Almost Time For A Victory Lap

» Posted by on Aug 19, 2015 in CNBC, Commodities, Geopolitics, Shop Talk | Comments Off on Almost Time For A Victory Lap

Almost Time For A Victory Lap

victory lap

Chair Yellen, Please Take Your Victory Lap!

Professor Jeremy Siegel gave one of the best descriptions of present market conditions in a CNBC interview last week. When asked about the FED and the chances of a September rate hike he said,

“The anticipation of raising rates is worse than the actual act of raising rates for the market.”

Being the wonderful teacher he is, the message was clear. Nothing is as bad as your imagination makes it out to be. The truth is that today’s FED minutes, which gave us a blinding glimpse of the obvious, showed the central bank can and should move in September, even with looming concern about China.

There are two good reasons: First, the FED needs to show the financial world that they are consistent in their ‘data dependent’ stance (perfect data does not exist in this world).

Second, to paraphrase Paul McCulley, for Janet Yellen to take a victory lap.

The hardest pill for us to swallow is the waiting game.

Let’s understand that we have never been in a zero interest rate environment like we are now and any move by the FED from these historically low levels would be…well, historic! But the moves will certainly be slow and gradual with no drastic surprises. Let’s keep in mind that the market has traded in a counterintuitive manner for the last seven years and a dogmatic approach to the end of ZIRP (zero interest-rate policy) would be shortsighted. With strong numbers coming from the housing sector coupled with solid, consistent job creation over the last few months, the time has come for Janet Yellen and company to finally make their move and raise rates.

When Quantitative Easing was introduced to the United States, the unanimous consensus amongst market observers was that it would end badly. The final result was thought to be the debasing of our currency and runaway commodity inflation. Brilliant central bank watchers became ‘Soothsayers of Doom’ warning of the impending disaster created by such reckless monetary actions.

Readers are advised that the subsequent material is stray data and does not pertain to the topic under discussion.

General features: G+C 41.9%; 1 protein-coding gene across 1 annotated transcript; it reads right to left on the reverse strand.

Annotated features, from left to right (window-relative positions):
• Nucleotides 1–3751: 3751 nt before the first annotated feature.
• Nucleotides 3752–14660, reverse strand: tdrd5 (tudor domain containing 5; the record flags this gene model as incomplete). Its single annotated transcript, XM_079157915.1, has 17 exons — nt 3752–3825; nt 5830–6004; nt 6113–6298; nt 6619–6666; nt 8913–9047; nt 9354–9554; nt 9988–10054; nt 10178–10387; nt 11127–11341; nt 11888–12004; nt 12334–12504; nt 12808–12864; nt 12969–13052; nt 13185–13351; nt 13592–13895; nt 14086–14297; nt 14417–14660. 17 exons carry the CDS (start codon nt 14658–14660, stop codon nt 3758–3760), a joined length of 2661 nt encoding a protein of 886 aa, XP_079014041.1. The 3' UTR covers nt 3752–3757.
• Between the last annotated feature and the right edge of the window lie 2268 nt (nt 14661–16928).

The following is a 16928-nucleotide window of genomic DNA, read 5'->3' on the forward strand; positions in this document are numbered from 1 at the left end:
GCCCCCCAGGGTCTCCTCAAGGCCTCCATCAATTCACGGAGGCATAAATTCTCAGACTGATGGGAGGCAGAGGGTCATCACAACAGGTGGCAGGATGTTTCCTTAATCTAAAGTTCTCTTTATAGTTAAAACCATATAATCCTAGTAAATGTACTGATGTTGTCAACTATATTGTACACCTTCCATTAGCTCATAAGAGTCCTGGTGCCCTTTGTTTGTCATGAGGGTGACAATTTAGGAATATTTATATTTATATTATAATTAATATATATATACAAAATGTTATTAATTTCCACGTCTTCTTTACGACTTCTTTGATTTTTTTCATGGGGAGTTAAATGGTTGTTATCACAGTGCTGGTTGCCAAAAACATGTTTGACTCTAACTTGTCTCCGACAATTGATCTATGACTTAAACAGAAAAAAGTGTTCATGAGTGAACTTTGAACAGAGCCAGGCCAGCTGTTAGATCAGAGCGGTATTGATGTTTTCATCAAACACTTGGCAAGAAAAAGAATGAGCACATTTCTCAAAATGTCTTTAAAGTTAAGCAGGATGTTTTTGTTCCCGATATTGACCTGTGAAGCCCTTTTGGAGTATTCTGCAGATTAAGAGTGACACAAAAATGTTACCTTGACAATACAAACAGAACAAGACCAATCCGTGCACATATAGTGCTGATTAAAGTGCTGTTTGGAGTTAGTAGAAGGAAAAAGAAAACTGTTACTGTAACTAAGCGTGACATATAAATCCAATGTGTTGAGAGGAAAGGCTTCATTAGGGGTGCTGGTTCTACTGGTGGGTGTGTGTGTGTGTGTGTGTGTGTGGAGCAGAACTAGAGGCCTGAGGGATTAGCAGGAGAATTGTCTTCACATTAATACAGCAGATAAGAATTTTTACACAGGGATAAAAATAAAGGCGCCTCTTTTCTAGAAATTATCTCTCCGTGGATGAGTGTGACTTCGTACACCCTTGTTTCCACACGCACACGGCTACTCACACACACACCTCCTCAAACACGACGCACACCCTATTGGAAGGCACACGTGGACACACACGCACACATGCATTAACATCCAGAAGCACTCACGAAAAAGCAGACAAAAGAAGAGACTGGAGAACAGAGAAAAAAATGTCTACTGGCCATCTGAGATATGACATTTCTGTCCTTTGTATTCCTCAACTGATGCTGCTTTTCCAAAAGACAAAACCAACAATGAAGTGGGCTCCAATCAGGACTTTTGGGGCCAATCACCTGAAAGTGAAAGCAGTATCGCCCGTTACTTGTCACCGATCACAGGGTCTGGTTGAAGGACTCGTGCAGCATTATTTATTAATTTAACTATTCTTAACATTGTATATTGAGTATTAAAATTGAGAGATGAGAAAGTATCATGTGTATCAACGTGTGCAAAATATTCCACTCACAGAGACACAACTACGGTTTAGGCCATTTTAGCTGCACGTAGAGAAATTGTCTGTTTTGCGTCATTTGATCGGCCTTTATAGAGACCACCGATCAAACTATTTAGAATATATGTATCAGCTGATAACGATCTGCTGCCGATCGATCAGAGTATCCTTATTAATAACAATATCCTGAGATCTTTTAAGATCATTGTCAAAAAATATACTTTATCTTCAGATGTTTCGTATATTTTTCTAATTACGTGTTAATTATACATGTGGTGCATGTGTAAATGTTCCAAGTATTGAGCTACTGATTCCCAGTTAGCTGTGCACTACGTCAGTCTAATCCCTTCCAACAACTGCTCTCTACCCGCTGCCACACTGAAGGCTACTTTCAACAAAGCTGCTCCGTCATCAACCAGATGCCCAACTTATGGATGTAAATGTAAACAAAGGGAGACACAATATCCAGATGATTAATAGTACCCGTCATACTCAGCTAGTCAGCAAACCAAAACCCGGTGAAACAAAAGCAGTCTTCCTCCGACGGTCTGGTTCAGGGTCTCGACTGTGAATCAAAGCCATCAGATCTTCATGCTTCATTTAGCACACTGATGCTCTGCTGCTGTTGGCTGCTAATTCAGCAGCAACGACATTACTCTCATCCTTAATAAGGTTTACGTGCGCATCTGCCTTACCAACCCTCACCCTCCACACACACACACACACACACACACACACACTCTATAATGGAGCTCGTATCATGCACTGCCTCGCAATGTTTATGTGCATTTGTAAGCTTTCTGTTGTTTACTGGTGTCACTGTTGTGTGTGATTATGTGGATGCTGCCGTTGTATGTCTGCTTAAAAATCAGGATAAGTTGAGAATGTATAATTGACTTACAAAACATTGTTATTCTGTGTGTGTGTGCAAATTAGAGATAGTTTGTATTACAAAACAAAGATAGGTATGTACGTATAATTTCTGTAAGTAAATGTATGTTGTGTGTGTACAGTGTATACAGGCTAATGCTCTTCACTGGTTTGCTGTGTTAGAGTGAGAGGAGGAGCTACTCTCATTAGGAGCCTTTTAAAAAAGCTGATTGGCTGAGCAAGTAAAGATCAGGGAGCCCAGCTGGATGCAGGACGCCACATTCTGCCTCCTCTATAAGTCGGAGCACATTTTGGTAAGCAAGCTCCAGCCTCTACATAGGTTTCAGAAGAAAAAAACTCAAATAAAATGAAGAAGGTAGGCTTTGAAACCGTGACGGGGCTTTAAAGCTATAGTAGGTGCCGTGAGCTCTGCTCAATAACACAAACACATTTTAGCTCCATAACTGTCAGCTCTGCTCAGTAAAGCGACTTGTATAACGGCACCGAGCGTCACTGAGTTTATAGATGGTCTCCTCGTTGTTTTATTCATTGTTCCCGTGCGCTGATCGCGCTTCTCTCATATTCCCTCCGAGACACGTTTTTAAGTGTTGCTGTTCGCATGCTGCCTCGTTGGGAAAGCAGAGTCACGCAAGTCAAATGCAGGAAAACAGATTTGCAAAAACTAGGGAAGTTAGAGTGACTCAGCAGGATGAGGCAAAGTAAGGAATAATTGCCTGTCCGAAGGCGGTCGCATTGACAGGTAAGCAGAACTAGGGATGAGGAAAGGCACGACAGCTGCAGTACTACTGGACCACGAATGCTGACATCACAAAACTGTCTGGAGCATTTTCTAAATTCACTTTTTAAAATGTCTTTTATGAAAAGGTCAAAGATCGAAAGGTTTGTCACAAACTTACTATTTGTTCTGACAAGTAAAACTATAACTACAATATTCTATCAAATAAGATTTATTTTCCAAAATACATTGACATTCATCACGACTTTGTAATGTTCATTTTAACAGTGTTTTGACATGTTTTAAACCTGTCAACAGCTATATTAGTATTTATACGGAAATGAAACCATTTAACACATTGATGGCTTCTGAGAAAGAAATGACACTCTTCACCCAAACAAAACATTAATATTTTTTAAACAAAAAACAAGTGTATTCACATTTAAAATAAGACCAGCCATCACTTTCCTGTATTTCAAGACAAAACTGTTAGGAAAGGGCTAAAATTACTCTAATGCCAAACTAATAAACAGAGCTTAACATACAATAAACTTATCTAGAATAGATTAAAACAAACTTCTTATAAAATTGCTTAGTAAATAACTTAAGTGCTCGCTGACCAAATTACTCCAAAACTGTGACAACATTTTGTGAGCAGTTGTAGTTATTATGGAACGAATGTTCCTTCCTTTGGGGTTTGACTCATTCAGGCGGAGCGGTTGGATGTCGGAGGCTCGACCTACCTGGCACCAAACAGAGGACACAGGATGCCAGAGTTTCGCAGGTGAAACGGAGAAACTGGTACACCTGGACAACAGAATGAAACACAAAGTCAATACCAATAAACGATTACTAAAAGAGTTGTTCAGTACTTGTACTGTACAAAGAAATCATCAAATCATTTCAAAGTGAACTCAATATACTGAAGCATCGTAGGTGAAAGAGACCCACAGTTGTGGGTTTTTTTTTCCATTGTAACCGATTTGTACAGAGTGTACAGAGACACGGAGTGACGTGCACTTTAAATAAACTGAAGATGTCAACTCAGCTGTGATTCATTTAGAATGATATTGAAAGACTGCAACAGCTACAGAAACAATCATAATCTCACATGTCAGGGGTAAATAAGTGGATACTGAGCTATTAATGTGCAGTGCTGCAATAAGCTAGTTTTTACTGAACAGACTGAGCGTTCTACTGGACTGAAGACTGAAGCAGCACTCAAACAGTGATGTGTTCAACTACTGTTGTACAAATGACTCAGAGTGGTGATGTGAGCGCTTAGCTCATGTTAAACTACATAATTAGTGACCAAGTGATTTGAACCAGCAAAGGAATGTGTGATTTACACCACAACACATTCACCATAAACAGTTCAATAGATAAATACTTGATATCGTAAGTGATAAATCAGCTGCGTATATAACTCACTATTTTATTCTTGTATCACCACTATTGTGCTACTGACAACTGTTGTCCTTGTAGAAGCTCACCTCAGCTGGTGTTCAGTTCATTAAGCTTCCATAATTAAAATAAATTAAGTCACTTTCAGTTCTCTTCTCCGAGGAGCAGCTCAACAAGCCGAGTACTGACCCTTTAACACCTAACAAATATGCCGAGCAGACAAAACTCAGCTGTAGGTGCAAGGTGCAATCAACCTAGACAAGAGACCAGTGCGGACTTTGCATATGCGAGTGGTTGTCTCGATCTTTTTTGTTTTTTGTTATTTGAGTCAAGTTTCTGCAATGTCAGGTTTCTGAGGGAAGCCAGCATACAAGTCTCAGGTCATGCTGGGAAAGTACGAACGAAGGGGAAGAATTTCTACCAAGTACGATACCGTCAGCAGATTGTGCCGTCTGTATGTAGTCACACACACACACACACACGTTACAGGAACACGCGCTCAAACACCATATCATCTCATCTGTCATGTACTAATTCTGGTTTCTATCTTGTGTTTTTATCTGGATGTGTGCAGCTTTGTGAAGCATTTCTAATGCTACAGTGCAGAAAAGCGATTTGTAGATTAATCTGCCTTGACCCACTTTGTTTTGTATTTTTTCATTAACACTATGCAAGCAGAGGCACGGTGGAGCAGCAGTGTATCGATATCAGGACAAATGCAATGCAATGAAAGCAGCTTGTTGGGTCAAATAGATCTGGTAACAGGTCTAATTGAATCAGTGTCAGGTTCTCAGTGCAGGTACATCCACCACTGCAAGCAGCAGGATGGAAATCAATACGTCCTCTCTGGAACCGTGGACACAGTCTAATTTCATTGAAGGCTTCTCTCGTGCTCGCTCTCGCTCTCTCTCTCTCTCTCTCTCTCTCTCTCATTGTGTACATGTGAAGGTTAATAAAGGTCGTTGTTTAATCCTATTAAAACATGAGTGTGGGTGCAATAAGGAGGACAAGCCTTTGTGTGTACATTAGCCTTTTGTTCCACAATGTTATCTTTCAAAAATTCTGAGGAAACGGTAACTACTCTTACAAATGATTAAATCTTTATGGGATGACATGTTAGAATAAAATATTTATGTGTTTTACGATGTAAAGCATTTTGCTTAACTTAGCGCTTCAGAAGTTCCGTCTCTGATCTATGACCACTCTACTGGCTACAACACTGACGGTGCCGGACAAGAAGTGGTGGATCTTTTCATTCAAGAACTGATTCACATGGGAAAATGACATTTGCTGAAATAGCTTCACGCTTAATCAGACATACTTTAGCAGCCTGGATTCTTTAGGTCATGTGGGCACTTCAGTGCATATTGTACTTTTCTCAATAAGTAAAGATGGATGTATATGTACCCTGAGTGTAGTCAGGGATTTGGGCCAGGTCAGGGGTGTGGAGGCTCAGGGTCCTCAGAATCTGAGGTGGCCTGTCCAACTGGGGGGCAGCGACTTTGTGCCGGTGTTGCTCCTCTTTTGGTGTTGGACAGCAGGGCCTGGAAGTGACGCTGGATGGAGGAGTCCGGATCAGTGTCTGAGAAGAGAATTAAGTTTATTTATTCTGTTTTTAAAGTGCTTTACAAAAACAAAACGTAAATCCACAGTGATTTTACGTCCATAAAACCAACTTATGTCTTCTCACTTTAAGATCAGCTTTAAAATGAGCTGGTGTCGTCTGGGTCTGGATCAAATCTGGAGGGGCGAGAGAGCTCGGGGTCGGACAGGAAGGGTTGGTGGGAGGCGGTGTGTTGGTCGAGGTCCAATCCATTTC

Neither inflation nor dollar debasement became a reality and the fears generated by those worried about an expanding balance sheet have all but disappeared. Guess what, the FED was right.

One thing we must be reminded of is that the FED has a dual mandate. Not only must they be concerned about the prospects of inflationary or deflationary pressure but they need to be the vanguard of growth for the entire economy. In a business climate which fosters over-regulation, tax ambiguity, hints of protectionism and the total lack of pro-growth policies out of the congress, this dual mandate becomes a heavy burden. To borrow an old Armenian saying, the FED has pulled a two horse wagon alone. And has done a magnificent job.

There are some very good things which have happened because of ZIRP over the last few years. Aside from saving the housing market and the banking system, the zero interest rate environment has allowed corporate America to refinance its collective balance sheets using the historic low rates to become stronger than ever. When the FED starts to move rates higher, it will be for the right reason. Growth will be approaching a level which comforts the doves and would signal the start of interest rate normalcy, thus making hawks ecstatic!

The minutes of July’s FOMC meeting showed that the combination of a strong dollar and velocity of the move in crude forced the FED to hold off longer than they probably wanted, but the time has now come for the FED to make the first move. It will very likely be followed by another long pause but, finally, the wait will have ended.  As those who are long and convinced it’s a FED driven rally, run for the exit, those who are wise enough to understand market structure will find the next leg of the move higher in equites.

Remember, bull markets don’t end because the central bank starts to raise rates – they end when the central bank stops raising rates.

~ Jack Bouroujian, CEO


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